Posted on: Wednesday 23rd June, 2021
As the coronavirus pandemic places unprecedented pressure on SMEs across the country, it is evident that employment rates are at risk, despite urgent financial support offered through the Coronavirus Job Retention Scheme (CJRS). As the furlough scheme ends on 30 September 2021, it is forecasted that employee redundancy rates are expected to soar if businesses fail to access restructuring support in due course.
The number of employees on payroll currently stands at 28.5 million and is slowly gaining strength as we exit out of lockdown, however, this remains 553,000 below pre-pandemic levels, which shows that economic recovery is still underway. To compensate for the shortfall in income due to the Covid-19 pandemic, businesses may make staff redundant to release cash in the business. Failure to address cash flow problems early could push the business into financial distress, eventually leading to company liquidation.
If you are made redundant during the coronavirus pandemic, or while on furlough/flexible furlough, here are the key areas you should understand.
If you were made redundant while on furlough or flexible furlough, your entitlement for redundancy pay will not be affected. Your employer must calculate your redundancy payment based on your usual working hours and pay. If your employer did not top up your wages to 100%, you may be able to claim the remaining percentage. As of 1 December 2021, furlough grants cannot be used to subsidise redundancy payments and statutory/contractual notice periods.
If you are a company director, and your company enters liquidation as your business is insolvent, you may be able to claim director redundancy pay. You may also be entitled to other statutory payments, such as holiday pay and notice pay. To establish if you are eligible for director redundancy, you will need to actively contribute to the business and fulfil the following conditions:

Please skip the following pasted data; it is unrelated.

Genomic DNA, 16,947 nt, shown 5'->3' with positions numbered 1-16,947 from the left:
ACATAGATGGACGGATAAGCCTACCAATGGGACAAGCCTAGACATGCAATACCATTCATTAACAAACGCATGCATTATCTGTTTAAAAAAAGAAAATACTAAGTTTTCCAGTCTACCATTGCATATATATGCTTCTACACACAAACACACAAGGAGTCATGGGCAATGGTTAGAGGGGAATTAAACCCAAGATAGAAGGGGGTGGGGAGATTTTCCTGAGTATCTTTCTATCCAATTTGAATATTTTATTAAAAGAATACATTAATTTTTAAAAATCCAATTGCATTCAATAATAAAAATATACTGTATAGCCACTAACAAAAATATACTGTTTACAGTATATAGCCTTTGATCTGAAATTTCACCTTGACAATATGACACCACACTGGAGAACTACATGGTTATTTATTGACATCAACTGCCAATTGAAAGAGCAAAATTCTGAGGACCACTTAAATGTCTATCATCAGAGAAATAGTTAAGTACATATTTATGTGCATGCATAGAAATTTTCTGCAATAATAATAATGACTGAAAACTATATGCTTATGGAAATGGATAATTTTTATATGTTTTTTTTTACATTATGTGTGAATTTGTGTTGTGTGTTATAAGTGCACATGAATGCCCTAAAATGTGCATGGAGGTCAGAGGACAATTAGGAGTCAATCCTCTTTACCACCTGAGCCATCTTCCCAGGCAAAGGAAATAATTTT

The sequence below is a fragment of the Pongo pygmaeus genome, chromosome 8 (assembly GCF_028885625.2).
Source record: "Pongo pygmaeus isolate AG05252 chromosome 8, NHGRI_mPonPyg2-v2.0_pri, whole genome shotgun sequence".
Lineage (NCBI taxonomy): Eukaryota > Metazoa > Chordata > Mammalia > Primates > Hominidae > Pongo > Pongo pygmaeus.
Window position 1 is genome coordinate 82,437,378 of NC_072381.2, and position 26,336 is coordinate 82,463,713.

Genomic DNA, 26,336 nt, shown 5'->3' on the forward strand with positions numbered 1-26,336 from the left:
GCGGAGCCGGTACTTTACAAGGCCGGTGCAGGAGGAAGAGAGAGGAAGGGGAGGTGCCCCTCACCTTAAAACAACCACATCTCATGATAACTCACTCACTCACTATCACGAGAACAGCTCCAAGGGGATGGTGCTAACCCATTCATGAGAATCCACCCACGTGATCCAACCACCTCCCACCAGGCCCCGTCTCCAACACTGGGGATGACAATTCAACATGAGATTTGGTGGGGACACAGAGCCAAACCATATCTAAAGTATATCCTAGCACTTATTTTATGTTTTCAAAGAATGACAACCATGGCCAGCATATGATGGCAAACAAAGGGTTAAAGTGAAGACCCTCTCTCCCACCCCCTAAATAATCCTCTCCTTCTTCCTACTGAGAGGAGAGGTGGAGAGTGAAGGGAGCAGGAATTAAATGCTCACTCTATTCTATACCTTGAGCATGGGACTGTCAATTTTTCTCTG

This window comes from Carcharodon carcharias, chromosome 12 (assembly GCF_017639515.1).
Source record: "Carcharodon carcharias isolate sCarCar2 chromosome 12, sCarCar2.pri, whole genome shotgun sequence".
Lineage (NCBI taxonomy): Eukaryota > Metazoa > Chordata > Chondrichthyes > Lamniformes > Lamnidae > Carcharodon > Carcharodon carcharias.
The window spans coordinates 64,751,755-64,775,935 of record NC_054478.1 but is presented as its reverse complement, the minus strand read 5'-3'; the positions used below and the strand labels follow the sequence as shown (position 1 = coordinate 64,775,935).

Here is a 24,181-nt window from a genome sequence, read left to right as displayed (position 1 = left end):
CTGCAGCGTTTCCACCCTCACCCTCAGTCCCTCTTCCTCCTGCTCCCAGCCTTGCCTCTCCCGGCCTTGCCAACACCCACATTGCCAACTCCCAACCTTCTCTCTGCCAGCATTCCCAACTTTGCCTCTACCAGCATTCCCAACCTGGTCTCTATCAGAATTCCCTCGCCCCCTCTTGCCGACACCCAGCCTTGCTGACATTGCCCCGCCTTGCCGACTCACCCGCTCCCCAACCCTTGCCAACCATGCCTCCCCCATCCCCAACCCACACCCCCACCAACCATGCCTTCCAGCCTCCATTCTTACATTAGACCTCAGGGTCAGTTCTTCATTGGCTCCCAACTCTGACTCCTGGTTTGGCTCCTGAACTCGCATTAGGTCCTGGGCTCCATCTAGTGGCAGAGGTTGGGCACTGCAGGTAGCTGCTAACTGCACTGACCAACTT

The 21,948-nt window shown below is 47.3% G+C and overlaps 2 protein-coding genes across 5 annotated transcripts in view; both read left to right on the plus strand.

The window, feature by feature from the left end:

The average claim for director redundancy is £9,000, and the amount you may be entitled to will vary based on your age, length of service and gross weekly pay.
The reality of the coronavirus pandemic includes job losses as businesses struggle to stay afloat and scramble to raise enough money to pay staff. Understanding your tax position when being made redundant can help you calculate how much you are likely to receive after the payment is made.
Redundancy payments up to £30,000 are tax-free as they provide compensation for job loss and are therefore subject to special tax treatment. If you are entitled to other statutory payments, such as notice pay or holiday pay, these payments will be subject to tax and National Insurance Contributions (NIC), as standard. You should take into consideration if your redundancy payment, along with other income will impact your overall tax position, i.e. pushing you into a higher rate tax bracket.
If your business is insolvent and has therefore been liquidated, you will be able to submit a claim for director redundancy, however, you must do so within one year of your company entering liquidation. You will also be able to submit a claim for director redundancy pre-liquidation.